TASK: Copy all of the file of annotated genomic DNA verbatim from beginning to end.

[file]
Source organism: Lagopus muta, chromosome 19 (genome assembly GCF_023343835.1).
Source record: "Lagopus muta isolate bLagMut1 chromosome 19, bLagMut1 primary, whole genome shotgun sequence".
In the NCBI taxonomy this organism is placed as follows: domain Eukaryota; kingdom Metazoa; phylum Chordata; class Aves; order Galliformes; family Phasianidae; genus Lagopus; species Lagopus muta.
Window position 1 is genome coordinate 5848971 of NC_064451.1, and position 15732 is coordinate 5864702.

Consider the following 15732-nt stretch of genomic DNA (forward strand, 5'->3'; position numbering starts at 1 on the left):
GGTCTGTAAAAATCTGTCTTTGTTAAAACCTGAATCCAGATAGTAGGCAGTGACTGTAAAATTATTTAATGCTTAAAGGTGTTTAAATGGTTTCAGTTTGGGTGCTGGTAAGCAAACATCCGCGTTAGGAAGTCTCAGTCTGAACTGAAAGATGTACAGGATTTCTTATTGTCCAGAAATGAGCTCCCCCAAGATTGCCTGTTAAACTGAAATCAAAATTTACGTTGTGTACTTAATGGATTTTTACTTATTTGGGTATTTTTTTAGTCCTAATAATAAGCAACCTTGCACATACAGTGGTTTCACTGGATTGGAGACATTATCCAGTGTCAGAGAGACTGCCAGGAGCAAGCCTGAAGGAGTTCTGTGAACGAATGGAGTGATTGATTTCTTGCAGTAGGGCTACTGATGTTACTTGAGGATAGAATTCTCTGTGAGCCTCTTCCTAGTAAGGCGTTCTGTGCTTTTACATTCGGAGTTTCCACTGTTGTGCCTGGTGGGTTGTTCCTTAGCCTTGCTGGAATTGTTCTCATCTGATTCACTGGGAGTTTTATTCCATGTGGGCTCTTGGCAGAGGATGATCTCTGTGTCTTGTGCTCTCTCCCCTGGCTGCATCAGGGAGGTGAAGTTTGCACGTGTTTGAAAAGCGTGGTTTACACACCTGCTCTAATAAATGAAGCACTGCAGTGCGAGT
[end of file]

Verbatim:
Source organism: Lagopus muta, chromosome 19 (genome assembly GCF_023343835.1).
Source record: "Lagopus muta isolate bLagMut1 chromosome 19, bLagMut1 primary, whole genome shotgun sequence".
In the NCBI taxonomy this organism is placed as follows: domain Eukaryota; kingdom Metazoa; phylum Chordata; class Aves; order Galliformes; family Phasianidae; genus Lagopus; species Lagopus muta.
Window position 1 is genome coordinate 5848971 of NC_064451.1, and position 15732 is coordinate 5864702.

Consider the following 15732-nt stretch of genomic DNA (forward strand, 5'->3'; position numbering starts at 1 on the left):
GGTCTGTAAAAATCTGTCTTTGTTAAAACCTGAATCCAGATAGTAGGCAGTGACTGTAAAATTATTTAATGCTTAAAGGTGTTTAAATGGTTTCAGTTTGGGTGCTGGTAAGCAAACATCCGCGTTAGGAAGTCTCAGTCTGAACTGAAAGATGTACAGGATTTCTTATTGTCCAGAAATGAGCTCCCCCAAGATTGCCTGTTAAACTGAAATCAAAATTTACGTTGTGTACTTAATGGATTTTTACTTATTTGGGTATTTTTTTAGTCCTAATAATAAGCAACCTTGCACATACAGTGGTTTCACTGGATTGGAGACATTATCCAGTGTCAGAGAGACTGCCAGGAGCAAGCCTGAAGGAGTTCTGTGAACGAATGGAGTGATTGATTTCTTGCAGTAGGGCTACTGATGTTACTTGAGGATAGAATTCTCTGTGAGCCTCTTCCTAGTAAGGCGTTCTGTGCTTTTACATTCGGAGTTTCCACTGTTGTGCCTGGTGGGTTGTTCCTTAGCCTTGCTGGAATTGTTCTCATCTGATTCACTGGGAGTTTTATTCCATGTGGGCTCTTGGCAGAGGATGATCTCTGTGTCTTGTGCTCTCTCCCCTGGCTGCATCAGGGAGGTGAAGTTTGCACGTGTTTGAAAAGCGTGGTTTACACACCTGCTCTAATAAATGAAGCACTGCAGTGCGAGT